Strategy, Diplomacy and Intelligence in the Eastern Mediterranean
This book draws on the latest archival releases -- including those from the secret world of British intelligence -- to offer the first comprehensive analysis of Anglo-Turkish relations during the Second World War, with a particular emphasis on Turkey's place in the changing relationship between Britain and the Soviet Union.
Britain, Turkey and the Soviet Union, 1940-45 explores the role of Turkey in British strategy and diplomacy during the Second World War. Drawing on the latest archival releases, including those from the secret world of British intelligence, it offers the first comprehensive analysis of Anglo-Turkish relations during the period. It bridges a significant gap in the international history of the 1940s 'between world war and cold war', addressing Turkey's place in British strategy at three key stages in the war effort - in the Balkans in the winter of 1940-41, on the 'Northern Front' in 1941-42, and in the Eastern Mediterranean in 1943. Tamkin addresses Turkey's prominent role in British post-war planning from the summer of 1943, and demonstrates some of the emerging strategic dilemmas in the Eastern Mediterranean and Middle East, which dominated British foreign policy after 1945.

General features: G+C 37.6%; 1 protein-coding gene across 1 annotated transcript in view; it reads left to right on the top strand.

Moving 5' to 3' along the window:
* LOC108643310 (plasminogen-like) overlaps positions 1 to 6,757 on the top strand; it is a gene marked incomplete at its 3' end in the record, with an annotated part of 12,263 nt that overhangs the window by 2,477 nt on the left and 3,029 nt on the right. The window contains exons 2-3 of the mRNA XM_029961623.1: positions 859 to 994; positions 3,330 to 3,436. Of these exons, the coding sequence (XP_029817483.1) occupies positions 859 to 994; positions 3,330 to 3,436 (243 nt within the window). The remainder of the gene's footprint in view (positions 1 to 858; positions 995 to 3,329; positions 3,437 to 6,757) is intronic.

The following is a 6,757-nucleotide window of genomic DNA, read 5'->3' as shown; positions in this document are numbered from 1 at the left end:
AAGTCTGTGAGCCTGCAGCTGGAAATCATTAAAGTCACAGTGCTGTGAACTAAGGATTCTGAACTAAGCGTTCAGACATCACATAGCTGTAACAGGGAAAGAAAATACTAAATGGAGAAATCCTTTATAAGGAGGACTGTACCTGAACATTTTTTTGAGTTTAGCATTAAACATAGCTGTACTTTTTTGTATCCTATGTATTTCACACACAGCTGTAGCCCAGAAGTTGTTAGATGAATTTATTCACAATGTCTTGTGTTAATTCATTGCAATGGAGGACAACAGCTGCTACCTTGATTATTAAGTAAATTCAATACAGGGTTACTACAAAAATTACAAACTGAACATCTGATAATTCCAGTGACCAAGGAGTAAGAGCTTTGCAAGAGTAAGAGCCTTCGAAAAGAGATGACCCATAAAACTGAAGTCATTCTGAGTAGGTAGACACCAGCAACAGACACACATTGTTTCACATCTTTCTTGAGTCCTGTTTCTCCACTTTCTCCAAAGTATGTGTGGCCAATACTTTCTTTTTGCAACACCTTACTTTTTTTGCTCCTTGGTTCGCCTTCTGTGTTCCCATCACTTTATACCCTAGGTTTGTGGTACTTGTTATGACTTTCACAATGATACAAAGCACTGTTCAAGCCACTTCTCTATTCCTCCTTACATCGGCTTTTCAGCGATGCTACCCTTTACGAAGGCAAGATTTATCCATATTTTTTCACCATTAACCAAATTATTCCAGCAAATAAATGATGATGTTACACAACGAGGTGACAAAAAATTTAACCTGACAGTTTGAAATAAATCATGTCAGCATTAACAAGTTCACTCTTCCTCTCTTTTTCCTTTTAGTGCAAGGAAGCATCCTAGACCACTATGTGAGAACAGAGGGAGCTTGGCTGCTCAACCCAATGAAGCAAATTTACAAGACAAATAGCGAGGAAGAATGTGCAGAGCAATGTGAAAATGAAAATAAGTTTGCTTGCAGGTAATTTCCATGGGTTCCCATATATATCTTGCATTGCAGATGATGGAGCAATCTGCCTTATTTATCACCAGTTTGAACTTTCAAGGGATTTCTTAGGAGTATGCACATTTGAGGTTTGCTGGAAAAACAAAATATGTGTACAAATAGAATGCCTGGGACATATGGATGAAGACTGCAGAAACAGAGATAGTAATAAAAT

Preface Acknowledgements List of Abbreviations Introduction Turkey During the Period of Anglo-Russian Antagonism, June 1940 to June 1941 The Balkan Front, October 1940 to April 1941 Turkey and Britain's War in the Middle East, May 1941 to November 1942 The Churchill Factor: November 1942 to April 1943 Turkey and the Anglo-Soviet Alliance, June 1941 to September 1943 The Eastern Mediterranean, in Peace and War: May to October 1943 Alliance Diplomacy and the Rise of Anglo-Turkish Antagonism, October 1943 to September 1944 The Balkans, 1944-45 Russia, the Caucasus and the Straits, October 1944 to July 1945 Conclusion Notes Bibliography Index